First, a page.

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The information in the attached link is sensational! I changed my water pump last weekend on my CRV and in a perverse way, it was fun! Apart form having no room, the hardest part of the job is putting in and doing up the most forward of the bottom bolts. I used a surgical clamp to position the bolt which made it easy. I was thinking about removing the radiator to gain access to the bolt which may be an option.

Great write up & many thanks once again!
Thanks for sharing!
 

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Yes, I have done this many times. I am a mechanic. What year is your CRV? If its the K24 engine with the Timing chain. You will only need to pull out the waterpump alone. But if you have the B20b engine you will need to remove the timing belt before you can get into the waterpump. If your CRV is 07 & up its the K24 or 2.4 liter engine you will just need to pull out the waterpump.
can i get the water pump out by removing only the PS pump and the tensioner? 2005 CR-V? thx
 

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Sorry I have not done this on this gen. Try doing a search online here. I think many of our members have done this. Be sure you also replace the coolant to remove abrasives that will lead to water pump failure. You can just relocate the PS pump without taking out the hydraulic hoses. Also check Youtube
 

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Pull the engine mount. I've pulled mine three or four times in the past two months and it's simple to do--it gives a lot more room to work, and the tensioner is far easier to get to in order to remove that belt. The engine bay is poorly designed in this case, leaving almost no room to remove a belt without that mount being in the way. (Snap-On even used to sell an expensive tool to reach the tensioner. The generic ones can be tricky to use.) You will also need to pull the tire off to get access to the lower water pump bolts. Don't tighten the water pump bolts very much either--I don't have the torque spec handy, but it's very low, probably between 7-10 ft/lb. You can unhook the power steering reservoir from the bracket, and then remove the power steering pump and move it to the side without having to disconnect any hoses.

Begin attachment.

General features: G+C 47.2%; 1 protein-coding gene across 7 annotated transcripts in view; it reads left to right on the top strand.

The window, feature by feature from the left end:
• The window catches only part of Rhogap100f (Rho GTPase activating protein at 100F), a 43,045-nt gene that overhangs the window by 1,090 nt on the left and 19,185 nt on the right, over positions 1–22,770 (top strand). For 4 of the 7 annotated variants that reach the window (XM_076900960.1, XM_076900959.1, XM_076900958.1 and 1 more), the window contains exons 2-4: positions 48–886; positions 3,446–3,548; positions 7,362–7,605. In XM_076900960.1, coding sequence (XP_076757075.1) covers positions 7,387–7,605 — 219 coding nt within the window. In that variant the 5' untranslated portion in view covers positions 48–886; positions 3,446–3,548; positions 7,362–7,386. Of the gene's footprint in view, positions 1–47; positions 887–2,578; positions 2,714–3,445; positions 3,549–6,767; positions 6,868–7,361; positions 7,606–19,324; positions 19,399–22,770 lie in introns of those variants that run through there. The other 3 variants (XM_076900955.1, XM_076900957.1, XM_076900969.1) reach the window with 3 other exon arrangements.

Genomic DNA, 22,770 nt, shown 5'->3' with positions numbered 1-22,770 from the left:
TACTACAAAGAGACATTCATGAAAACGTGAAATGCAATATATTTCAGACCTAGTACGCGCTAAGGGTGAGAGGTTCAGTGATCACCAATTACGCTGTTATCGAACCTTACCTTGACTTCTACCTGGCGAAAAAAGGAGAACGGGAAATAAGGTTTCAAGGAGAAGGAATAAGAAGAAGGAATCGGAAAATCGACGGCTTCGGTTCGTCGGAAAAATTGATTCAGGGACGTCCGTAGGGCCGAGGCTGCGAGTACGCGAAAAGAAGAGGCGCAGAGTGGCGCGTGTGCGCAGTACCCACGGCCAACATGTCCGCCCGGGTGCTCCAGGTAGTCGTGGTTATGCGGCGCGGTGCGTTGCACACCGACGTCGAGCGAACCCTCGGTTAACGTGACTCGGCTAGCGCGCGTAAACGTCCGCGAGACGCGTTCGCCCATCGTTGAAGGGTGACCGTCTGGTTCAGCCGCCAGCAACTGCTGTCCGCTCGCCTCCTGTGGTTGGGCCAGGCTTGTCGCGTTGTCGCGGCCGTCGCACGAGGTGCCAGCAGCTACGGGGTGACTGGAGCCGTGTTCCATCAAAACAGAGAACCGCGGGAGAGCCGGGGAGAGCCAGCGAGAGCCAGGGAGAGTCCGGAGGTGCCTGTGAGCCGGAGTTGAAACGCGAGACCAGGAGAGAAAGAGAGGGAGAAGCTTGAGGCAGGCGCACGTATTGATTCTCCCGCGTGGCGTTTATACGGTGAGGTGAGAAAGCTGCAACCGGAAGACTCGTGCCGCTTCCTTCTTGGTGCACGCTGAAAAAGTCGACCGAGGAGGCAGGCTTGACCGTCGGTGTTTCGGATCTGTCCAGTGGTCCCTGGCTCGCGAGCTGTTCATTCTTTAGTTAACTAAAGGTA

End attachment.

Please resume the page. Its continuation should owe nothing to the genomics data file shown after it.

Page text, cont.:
If removing the engine mount, you will need a piece of wood the size of the oil pan (to cushion it) that you will use to raise with a floor jack in order to get the mount off.

I'm not saying it can't be done without removing the engine mount, but my patience level is near zero, and it makes for a much easier and faster job. I replaced my belt the last time I had it apart. And I've also replaced the tensioner pulley--it wasn't quite noisy yet, but the old one was very free-wheeling, meaning it was just about worn out. New bearings will rotate smoothly but a little stiffly since they have rubber seals and are packed with lifetime grease. (I used a Dayco tensioner pulley, since it came with an NTN brand bearing vs. the no-name import trash that fails after two months. Basically, NTN, NSK, Nachi, SKF, FAG, Koyo, etc. are all reputable brands.)

One warning about the bolt holding on the tensioner pulley--it is held on from the rear by a nut that is tucked into a recess in the back of the tensioner. It will fall off if you remove the bolt. It was easier to just unbolt the whole tensioner to attach the new pulley, since it's nearly impossible to reach around behind it to hold that nut enough to get it started. I don't know why they didn't just thread the tensioner instead.